Rankin, 10 Other Counties Join List of 80 Cases of COVID-19 in State, One Dead | Jackson Free Press | Jackson, MS

Rankin, 10 Other Counties Join List of 80 Cases of COVID-19 in State, One Dead

Earlier in the day, Dr. Carey Wright, state superintendent of education, addressed schooling plans for the long quarantine ahead.

Earlier in the day, Dr. Carey Wright, state superintendent of education, addressed schooling plans for the long quarantine ahead.

This morning, The Mississippi State Department of Health added 30 new cases to its daily roster of COVID-19 cases in the state, considered “presumptive” until the Centers for Disease Control confirms the positive tests. Eleven new counties joined the list of 80 cases, including three in Rankin County, two more in Madison County and one more in Hinds County in the Jackson metro area. Adams, Franklin, Humphreys, Lafayette, Lawrence, Lee, Marshall, Pike, Rankin, Tippah and Webster counties all detected their first cases of the virus, and Harrison County has the most cases so far at eight, followed by Hinds, Pearl River and Leflore counties with seven each.

MSDH says that 775 people were tested to date in the MSDH Public Health Laboratory.

The City of Jackson announced this morning that it will announce 12 testing sites in the capital city this afternoon.

Yesterday, MSDH announced the first fatality from the COVID-19 crisis. A 60- to 65-year-old man from Hancock County died while receiving treatment in an unidentified Louisiana hospital. MSDH indicated in a press release that the man suffered from underlying conditions, placing him among the ranks of the highly susceptible that the novel coronavirus is known to more severely affect.

“Elee and I are praying for all their loved ones and their community as we all deal with this tragic loss,” Gov. Tate Reeves said in a statement.

The Mississippi man, whose name has not been released, represents one of the 50 reported cases in the state. In a statement, MSDH State Health Officer Thomas Dobbs offered his condolences. “My heart goes out to this gentleman’s wife and family,” Dobbs said. “Many people will survive this virus with mild to severe symptoms, but we remain very concerned for those over 65 and immunocompromised populations—those most at risk to infection from this virus.”

Previously, state officials declined to close schools as spring break neared its end. Jackson area private schools, including Jackson Academy, St. Joseph, Jackson Prep, St. Richard and New Summit School remain closed through next week, with many beginning distance learning programs.

Prior to the announcement, the Mississippi State Board of Education voted to suspend this year’s federal and state testing assessments in light of the derailed school calendar. “We’re hoping that today for a release from the United States Department of Education,” Dr. Carey Wright, state superintendent of education, said during a March 19 teleconference.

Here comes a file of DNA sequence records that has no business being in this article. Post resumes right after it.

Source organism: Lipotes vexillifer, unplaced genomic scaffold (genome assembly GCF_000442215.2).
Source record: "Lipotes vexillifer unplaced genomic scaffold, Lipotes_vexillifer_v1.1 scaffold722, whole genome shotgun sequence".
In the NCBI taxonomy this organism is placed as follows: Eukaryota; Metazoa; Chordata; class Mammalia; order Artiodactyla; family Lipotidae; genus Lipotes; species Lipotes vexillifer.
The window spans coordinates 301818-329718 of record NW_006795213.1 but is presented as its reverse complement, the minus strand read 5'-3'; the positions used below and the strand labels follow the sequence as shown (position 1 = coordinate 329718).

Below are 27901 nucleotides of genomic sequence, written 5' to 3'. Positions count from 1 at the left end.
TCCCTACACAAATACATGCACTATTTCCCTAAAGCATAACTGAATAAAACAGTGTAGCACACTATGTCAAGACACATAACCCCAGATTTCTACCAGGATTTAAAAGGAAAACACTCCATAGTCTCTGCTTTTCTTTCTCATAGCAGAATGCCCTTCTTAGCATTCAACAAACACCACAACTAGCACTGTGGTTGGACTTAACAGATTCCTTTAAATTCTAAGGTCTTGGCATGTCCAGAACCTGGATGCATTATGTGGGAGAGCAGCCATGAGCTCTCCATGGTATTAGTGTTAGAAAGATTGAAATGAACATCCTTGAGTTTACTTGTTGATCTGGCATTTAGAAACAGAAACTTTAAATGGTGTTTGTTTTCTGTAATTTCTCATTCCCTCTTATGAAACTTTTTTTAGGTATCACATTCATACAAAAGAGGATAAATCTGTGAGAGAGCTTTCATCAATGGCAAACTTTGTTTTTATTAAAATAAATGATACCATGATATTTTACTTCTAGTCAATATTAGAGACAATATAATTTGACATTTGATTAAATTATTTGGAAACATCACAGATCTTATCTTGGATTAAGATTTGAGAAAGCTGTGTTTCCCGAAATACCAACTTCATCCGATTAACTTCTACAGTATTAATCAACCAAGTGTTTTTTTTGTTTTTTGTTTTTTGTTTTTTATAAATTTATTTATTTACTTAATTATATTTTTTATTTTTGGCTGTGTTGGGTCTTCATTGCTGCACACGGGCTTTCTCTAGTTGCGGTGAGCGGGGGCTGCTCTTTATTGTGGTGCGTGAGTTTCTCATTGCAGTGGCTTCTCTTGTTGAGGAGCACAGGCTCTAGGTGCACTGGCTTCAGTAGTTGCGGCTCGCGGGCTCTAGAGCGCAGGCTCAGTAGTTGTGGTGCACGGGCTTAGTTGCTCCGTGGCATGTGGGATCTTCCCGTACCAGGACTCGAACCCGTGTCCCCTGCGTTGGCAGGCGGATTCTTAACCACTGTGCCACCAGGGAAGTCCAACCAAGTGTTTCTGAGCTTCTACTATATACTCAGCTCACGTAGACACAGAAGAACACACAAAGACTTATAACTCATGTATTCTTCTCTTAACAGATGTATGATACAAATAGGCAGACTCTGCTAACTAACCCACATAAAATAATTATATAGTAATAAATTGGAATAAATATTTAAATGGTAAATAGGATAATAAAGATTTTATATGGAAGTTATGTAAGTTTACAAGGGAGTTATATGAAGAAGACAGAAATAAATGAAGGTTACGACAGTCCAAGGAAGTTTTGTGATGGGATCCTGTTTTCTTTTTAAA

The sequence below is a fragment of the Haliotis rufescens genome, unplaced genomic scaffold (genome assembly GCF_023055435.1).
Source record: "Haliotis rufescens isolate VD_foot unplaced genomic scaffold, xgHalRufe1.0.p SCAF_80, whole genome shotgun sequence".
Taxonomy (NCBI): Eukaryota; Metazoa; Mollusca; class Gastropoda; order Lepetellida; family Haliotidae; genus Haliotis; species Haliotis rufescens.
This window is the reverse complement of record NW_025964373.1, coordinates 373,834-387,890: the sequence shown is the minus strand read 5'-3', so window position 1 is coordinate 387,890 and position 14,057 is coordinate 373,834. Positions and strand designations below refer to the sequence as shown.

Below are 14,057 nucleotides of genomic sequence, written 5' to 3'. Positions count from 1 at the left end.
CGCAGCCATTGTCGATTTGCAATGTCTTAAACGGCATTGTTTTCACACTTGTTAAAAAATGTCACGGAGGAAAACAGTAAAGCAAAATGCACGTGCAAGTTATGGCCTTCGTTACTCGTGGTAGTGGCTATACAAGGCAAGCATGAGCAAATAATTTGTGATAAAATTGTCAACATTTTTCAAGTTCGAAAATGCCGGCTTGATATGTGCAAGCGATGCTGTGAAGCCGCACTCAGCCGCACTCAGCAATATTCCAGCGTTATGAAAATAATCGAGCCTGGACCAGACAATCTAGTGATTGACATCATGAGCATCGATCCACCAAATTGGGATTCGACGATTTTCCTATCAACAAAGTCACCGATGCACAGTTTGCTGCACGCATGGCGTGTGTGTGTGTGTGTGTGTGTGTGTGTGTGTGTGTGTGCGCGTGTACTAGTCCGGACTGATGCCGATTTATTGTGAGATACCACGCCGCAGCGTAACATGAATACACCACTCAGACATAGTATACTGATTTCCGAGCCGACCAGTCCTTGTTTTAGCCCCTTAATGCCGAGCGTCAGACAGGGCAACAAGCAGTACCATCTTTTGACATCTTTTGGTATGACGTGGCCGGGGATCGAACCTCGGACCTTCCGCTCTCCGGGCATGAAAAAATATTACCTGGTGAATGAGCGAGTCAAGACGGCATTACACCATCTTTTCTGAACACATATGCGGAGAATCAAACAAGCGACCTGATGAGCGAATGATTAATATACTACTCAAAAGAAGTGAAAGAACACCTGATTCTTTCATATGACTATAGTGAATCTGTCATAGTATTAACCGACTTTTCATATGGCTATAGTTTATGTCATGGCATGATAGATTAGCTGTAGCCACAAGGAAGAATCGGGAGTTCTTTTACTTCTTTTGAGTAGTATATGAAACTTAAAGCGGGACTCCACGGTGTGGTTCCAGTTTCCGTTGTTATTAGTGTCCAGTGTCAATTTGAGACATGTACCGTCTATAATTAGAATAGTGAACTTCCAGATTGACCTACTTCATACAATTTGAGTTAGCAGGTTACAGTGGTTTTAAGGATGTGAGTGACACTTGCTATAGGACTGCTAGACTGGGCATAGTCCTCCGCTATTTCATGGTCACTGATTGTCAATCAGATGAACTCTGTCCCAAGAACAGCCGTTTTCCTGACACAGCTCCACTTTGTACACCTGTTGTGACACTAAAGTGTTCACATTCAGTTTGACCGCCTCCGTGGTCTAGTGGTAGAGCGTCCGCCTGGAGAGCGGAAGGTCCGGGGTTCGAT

Assessments will carry over from the last full school year. “If you were an A last year, you’re an A this year,” Wright said. During the school closures, Wright encouraged parents to engage their children educationally. “Children need and want schedules. They want a routine. I would encourage parents to establish a routine every day— that includes play,” she advised.

For now, districts are individually handing out enrichment activities for the beginning of the extended quarantine period. Over the long term, Wright said the role of the State of Mississippi would be to help guide the development of distance-based curricula. Some of those options are already available.

“We’ve already got an approved list of vendors that we know are aligned to our standards. Anybody can already choose from the list of our vendors,” Wright told the Jackson Free Press.

Beyond that, “the state (Board of Education) chair Jason Dean today announced that he would form a task force and bring in business from out of state to see what this would look like, and what form it would take,” Wright said. But school districts are likely to have latitude to determine what form of distance learning they make available to their students as the lockdown continues.

Read the JFP’s coverage of COVID-19 at jacksonfreepress.com/covid19. Get more details on preventive measures here. Read about announced closings and delays in Mississippi here. Read MEMA’s advice for a COVID-19 preparedness kit here.

Email information about closings and other vital related logistical details to [email protected].

Email state reporter Nick Judin, who is covering COVID-19 in Mississippi, at [email protected] and follow him on Twitter at @nickjudin. Seyma Bayram is covering the outbreak inside the capital city and in the criminal-justice system. Email her at [email protected] and follow her on Twitter at @seymabayram0.

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